Wednesday, February 01, 2006

Midweek Cuckoo: Astrology Part 1: The Psychology

The results are in! Firstly, thank you to all who participated. Without you, I would have had to make the results up.

Secondly, an insight into my methods. Some of you asked and were informed that you were part of a control group. What i failed to mention was that you were all in the control group. We already know that people in general rate their horoscopes as accurate, or astrology wouldn't have survived this long. So, apart from the very first paragraph, you all received exactly the same horoscope. All material however was taken from actual horoscopes.

So here are the results:

Participants: 27
Average accuracy rating: 7

On the whole, you rated the accuracy quite high, regardless of star sign. There were a few dissidents outside the bell curve at 3, but 81% of you rated the accuracy as medium or above. For an astrologer, this many hits would correspond to a very satisfied customer base.

In order to explain why you could all get the same horoscope yet rate it so accurate, let me lay out some of the basic principles of how horoscopes work:

Keep it Generic

Some of you complained that the horoscope was extremely generic and could have applied to many people. I'll mention again this was a real horoscope. They really are that generic. By making blanket statements that will apply to many people, they increase their chance of getting a hit. By making statements like 'You are sometimes X and sometimes Y' - where X and Y are polar opposites - they cover all their bases. In this way, they guarantee maximum audience satisfaction. The tendency of people to rate generic statements as highly accurate to them personally is known as the Forer Effect. Forer took his 'personality test' from a newsstand astrology column - you might recognize some of the text.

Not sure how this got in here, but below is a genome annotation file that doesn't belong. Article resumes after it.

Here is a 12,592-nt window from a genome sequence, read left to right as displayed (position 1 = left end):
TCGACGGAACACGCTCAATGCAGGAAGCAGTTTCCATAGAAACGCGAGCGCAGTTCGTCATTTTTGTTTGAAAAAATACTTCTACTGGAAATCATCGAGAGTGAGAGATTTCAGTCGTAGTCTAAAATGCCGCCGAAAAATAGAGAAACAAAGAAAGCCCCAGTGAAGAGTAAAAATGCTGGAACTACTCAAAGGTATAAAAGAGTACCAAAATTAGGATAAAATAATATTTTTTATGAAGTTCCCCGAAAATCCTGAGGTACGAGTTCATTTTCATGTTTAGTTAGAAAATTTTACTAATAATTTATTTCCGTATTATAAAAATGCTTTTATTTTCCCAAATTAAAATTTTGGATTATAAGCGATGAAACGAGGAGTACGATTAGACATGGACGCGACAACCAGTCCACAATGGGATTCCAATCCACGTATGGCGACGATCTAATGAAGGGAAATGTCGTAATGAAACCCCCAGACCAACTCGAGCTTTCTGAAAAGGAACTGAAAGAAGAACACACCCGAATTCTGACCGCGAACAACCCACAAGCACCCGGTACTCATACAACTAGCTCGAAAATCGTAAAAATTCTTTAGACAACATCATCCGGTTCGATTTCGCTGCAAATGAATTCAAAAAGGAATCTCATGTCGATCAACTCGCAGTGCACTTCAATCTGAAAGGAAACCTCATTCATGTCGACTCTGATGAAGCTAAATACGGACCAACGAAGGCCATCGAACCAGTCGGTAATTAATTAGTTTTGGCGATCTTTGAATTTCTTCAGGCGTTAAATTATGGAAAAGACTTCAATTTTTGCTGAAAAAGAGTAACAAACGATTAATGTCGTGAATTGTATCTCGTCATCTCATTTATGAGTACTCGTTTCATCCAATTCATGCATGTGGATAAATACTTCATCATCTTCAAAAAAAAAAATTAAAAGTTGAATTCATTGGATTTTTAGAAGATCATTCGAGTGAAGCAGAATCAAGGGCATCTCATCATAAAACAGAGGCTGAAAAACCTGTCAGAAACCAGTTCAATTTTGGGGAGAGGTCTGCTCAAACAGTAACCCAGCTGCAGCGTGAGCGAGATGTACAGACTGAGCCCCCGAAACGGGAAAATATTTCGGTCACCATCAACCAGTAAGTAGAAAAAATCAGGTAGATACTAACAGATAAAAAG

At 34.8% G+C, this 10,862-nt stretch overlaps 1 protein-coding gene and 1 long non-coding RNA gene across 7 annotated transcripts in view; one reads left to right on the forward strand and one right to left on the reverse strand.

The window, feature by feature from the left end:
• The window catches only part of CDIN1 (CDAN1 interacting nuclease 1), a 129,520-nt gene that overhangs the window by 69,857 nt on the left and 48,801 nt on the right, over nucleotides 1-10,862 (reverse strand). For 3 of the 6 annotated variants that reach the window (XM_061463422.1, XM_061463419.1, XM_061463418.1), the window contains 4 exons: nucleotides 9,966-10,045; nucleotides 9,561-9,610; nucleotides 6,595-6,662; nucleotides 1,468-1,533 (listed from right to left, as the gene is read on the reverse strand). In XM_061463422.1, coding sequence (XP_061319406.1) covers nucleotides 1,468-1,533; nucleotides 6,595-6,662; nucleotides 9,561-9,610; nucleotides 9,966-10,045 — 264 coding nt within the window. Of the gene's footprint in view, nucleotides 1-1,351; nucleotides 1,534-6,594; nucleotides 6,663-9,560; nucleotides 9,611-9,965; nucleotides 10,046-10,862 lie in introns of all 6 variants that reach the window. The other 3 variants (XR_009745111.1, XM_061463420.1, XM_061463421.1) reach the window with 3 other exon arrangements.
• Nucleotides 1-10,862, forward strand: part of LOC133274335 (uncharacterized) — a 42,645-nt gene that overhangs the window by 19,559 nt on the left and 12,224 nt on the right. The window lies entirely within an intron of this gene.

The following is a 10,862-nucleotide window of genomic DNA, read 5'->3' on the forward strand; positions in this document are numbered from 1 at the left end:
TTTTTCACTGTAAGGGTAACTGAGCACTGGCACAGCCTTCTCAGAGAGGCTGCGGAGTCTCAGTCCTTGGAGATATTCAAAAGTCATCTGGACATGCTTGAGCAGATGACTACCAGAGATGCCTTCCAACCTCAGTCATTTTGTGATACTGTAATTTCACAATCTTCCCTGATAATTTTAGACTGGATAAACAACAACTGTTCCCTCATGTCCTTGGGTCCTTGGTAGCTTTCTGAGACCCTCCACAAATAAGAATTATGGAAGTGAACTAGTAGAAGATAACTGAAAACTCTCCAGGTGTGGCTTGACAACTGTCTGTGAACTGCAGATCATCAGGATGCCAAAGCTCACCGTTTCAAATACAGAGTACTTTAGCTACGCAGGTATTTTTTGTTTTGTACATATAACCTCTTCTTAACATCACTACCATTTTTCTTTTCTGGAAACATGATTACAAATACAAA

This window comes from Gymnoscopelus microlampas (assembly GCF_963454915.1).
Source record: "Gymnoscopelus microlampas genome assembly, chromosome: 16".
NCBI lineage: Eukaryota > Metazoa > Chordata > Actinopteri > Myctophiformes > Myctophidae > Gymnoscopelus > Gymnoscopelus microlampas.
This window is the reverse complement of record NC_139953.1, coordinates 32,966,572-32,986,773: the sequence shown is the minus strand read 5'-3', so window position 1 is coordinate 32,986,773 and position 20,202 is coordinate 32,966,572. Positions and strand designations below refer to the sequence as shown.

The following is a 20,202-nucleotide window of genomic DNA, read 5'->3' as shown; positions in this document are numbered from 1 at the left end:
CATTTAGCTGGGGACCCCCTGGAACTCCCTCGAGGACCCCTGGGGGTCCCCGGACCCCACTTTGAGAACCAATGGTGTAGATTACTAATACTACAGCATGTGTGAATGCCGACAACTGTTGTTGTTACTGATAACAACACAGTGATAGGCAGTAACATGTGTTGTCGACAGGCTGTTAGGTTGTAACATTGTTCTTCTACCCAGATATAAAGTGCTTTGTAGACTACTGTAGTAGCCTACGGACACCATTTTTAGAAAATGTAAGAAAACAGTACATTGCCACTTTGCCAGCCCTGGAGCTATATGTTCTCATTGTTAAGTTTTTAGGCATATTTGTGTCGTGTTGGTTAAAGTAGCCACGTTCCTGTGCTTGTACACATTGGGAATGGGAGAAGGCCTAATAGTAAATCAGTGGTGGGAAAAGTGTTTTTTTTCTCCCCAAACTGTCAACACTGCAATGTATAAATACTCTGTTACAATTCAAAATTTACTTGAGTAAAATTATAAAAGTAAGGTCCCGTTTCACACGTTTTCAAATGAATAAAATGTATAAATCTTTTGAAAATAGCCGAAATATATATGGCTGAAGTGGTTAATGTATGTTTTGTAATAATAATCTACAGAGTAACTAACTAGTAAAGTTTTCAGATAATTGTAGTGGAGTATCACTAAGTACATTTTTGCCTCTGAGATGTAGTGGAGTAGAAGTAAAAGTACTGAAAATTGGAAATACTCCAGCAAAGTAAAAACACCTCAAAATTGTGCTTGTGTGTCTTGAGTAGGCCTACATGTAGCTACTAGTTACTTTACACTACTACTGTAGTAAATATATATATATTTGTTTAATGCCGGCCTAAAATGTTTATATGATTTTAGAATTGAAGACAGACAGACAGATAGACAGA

Keep it Positive

Horoscopes rely heavily on wishful thinking and subjective validation. We all have preconceived notions about ourselves, and most of them make us out to be better than we are. Making positive statements increases the likelihood that people will apply them to themselves, even when they are not exactly applicable or even true.

Even the Negatives are Positive

To not make the entire horoscope seem too congratulatory, astrologers also add in a few negative statements, things about your personality you could improve. However, these are very carefully worded so as not to be really negative. A statement like 'You spend too much time taking care of others' seems negative on the face of things, but socially this is not really seen as a flaw. Many people would like to think they are less selfish than they are. In truth, this is yet another positive statement that anyone would like to apply to themselves.

People will Remember the Hits and Forget the Misses

In astrology, just like in cold reading, the reader relies on the tendency of the customer to only pay attention to the statements that they see as comfirming their belief in astrology and in their own personality, and ignoring those that do not. This is referred to as confirmation bias. This is most obvious when we notice seeming coincidences: something happens that seems incredibly unlikely, but it only seems so because we ignore every other instance where it didn't happen as not worth noticing. The same occurs in astrology: we pay attention to the hits and dismiss the points that do not agree. Readers will often inform their audience that seeming misses are not even misses, that they will be revealed at a later stage, or that you are blocking a memory and preventing yourself from realising that they are hits. In this way, the fault of the miss is shifted from the reader to you.

For those who were already skeptical, congratulations. For those who believe that horoscopes really work, i suggest you keep some of these principles in mind when reading horoscopes in future. How many of the statements really apply to you, and how many would you just like to apply to you? How many do not apply to you at all, and how likely is it that you would dismiss them out of hand if you weren't really trying to assess things objectively? If you thought the survey horoscope was extremely accurate and were disappointed to discover it wasn't yours, bear that in mind next time you pick up a magazine to check your sign. James Randi once made a bit of cash on the side as the successful astologer Zo-Ram, and admitted that he pulled the daily horoscopes out of a hat. Yet his readers rated them as highly accurate.

Next post: Why astrology doesn't even follow its own rules.

Additional reading:

Skeptic Dictionary entry on astrology
An interesting test of agreement between astrologers
And another test


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